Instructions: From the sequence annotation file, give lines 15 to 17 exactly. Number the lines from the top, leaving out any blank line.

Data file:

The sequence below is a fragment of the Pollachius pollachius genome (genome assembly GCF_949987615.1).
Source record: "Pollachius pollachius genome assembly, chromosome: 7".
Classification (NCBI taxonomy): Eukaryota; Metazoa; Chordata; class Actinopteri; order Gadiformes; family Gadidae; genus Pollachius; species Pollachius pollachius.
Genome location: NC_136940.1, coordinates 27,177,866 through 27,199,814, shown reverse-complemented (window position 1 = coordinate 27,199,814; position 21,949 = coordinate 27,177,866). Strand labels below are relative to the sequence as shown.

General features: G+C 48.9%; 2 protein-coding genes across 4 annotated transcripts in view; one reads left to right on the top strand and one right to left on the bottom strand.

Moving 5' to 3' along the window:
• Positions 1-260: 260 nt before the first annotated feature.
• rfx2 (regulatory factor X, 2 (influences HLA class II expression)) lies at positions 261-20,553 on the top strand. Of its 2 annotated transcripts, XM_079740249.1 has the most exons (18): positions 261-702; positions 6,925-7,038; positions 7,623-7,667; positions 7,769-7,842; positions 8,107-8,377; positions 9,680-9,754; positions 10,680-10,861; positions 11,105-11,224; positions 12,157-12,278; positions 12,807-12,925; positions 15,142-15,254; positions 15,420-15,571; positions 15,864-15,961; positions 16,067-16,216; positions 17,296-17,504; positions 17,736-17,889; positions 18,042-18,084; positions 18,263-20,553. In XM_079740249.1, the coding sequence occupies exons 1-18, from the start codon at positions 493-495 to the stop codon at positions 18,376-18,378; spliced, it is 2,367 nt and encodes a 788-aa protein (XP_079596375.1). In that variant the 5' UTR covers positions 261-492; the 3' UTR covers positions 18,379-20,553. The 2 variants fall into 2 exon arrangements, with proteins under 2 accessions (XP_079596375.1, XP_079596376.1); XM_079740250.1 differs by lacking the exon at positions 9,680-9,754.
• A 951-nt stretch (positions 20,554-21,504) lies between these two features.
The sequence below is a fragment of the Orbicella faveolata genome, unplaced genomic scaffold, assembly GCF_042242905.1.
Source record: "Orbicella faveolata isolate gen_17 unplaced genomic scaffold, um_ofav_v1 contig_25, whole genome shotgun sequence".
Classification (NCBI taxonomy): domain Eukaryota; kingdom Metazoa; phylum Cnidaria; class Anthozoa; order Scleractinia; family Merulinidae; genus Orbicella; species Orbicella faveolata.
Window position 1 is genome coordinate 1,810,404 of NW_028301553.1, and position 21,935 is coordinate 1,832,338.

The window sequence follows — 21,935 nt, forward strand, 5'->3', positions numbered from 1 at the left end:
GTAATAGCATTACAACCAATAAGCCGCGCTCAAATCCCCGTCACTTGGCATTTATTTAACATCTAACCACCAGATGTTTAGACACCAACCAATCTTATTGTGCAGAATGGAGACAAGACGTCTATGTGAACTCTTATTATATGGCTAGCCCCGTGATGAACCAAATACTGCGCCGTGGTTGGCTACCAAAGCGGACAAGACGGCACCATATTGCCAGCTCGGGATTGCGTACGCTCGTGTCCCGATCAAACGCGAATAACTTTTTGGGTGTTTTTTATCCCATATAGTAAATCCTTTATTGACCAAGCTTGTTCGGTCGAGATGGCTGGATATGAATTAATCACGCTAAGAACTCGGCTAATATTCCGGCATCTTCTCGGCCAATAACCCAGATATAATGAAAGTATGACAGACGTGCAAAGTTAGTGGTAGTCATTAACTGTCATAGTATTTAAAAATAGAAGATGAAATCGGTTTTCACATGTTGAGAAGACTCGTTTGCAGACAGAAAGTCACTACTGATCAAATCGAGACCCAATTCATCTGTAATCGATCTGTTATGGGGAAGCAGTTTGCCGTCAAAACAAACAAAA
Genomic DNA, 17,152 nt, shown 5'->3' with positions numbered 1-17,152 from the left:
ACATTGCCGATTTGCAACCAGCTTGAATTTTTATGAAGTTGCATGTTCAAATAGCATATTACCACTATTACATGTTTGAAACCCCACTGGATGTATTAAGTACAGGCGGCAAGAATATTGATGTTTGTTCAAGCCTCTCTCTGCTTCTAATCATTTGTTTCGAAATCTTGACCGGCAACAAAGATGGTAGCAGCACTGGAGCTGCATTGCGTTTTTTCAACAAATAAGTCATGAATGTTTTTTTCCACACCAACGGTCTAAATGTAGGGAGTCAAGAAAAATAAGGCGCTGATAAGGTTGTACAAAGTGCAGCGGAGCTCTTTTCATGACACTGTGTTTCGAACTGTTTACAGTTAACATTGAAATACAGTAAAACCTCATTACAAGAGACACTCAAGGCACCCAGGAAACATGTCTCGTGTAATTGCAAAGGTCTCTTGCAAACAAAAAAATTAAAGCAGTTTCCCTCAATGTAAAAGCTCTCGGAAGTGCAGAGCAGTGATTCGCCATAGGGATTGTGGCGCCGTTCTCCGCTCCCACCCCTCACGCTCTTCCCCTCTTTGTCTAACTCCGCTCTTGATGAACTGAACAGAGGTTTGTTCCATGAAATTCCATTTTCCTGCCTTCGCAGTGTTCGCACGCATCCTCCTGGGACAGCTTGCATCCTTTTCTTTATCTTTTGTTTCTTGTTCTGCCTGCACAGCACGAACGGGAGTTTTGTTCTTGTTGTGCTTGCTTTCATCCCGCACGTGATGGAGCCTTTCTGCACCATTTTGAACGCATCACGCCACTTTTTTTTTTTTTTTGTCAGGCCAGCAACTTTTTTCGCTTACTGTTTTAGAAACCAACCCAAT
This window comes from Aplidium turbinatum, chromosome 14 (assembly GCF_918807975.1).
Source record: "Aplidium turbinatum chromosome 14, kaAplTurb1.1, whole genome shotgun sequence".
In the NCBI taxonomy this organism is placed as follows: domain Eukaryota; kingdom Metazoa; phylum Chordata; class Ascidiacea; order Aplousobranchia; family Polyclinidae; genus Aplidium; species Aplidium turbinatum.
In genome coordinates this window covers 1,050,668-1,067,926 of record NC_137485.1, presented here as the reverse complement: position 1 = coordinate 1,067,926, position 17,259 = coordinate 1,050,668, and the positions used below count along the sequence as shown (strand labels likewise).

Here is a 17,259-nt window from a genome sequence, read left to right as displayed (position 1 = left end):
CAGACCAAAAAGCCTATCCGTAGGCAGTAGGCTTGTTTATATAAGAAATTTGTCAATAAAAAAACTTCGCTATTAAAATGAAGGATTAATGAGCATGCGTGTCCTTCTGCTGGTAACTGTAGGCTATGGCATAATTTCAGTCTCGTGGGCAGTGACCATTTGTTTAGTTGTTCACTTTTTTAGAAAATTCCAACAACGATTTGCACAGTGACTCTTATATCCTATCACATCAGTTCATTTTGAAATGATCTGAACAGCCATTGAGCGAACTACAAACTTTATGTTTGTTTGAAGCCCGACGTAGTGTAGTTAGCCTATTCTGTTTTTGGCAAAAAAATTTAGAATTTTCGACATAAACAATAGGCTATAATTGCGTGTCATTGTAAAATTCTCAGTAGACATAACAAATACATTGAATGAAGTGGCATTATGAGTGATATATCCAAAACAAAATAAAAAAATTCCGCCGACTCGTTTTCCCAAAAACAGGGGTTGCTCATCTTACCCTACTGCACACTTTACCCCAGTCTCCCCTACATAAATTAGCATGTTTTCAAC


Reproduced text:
GTAATAGCATTACAACCAATAAGCCGCGCTCAAATCCCCGTCACTTGGCATTTATTTAACATCTAACCACCAGATGTTTAGACACCAACCAATCTTATTGTGCAGAATGGAGACAAGACGTCTATGTGAACTCTTATTATATGGCTAGCCCCGTGATGAACCAAATACTGCGCCGTGGTTGGCTACCAAAGCGGACAAGACGGCACCATATTGCCAGCTCGGGATTGCGTACGCTCGTGTCCCGATCAAACGCGAATAACTTTTTGGGTGTTTTTTATCCCATATAGTAAATCCTTTATTGACCAAGCTTGTTCGGTCGAGATGGCTGGATATGAATTAATCACGCTAAGAACTCGGCTAATATTCCGGCATCTTCTCGGCCAATAACCCAGATATAATGAAAGTATGACAGACGTGCAAAGTTAGTGGTAGTCATTAACTGTCATAGTATTTAAAAATAGAAGATGAAATCGGTTTTCACATGTTGAGAAGACTCGTTTGCAGACAGAAAGTCACTACTGATCAAATCGAGACCCAATTCATCTGTAATCGATCTGTTATGGGGAAGCAGTTTGCCGTCAAAACAAACAAAA
Genomic DNA, 17,152 nt, shown 5'->3' with positions numbered 1-17,152 from the left:
ACATTGCCGATTTGCAACCAGCTTGAATTTTTATGAAGTTGCATGTTCAAATAGCATATTACCACTATTACATGTTTGAAACCCCACTGGATGTATTAAGTACAGGCGGCAAGAATATTGATGTTTGTTCAAGCCTCTCTCTGCTTCTAATCATTTGTTTCGAAATCTTGACCGGCAACAAAGATGGTAGCAGCACTGGAGCTGCATTGCGTTTTTTCAACAAATAAGTCATGAATGTTTTTTTCCACACCAACGGTCTAAATGTAGGGAGTCAAGAAAAATAAGGCGCTGATAAGGTTGTACAAAGTGCAGCGGAGCTCTTTTCATGACACTGTGTTTCGAACTGTTTACAGTTAACATTGAAATACAGTAAAACCTCATTACAAGAGACACTCAAGGCACCCAGGAAACATGTCTCGTGTAATTGCAAAGGTCTCTTGCAAACAAAAAAATTAAAGCAGTTTCCCTCAATGTAAAAGCTCTCGGAAGTGCAGAGCAGTGATTCGCCATAGGGATTGTGGCGCCGTTCTCCGCTCCCACCCCTCACGCTCTTCCCCTCTTTGTCTAACTCCGCTCTTGATGAACTGAACAGAGGTTTGTTCCATGAAATTCCATTTTCCTGCCTTCGCAGTGTTCGCACGCATCCTCCTGGGACAGCTTGCATCCTTTTCTTTATCTTTTGTTTCTTGTTCTGCCTGCACAGCACGAACGGGAGTTTTGTTCTTGTTGTGCTTGCTTTCATCCCGCACGTGATGGAGCCTTTCTGCACCATTTTGAACGCATCACGCCACTTTTTTTTTTTTTTTGTCAGGCCAGCAACTTTTTTCGCTTACTGTTTTAGAAACCAACCCAAT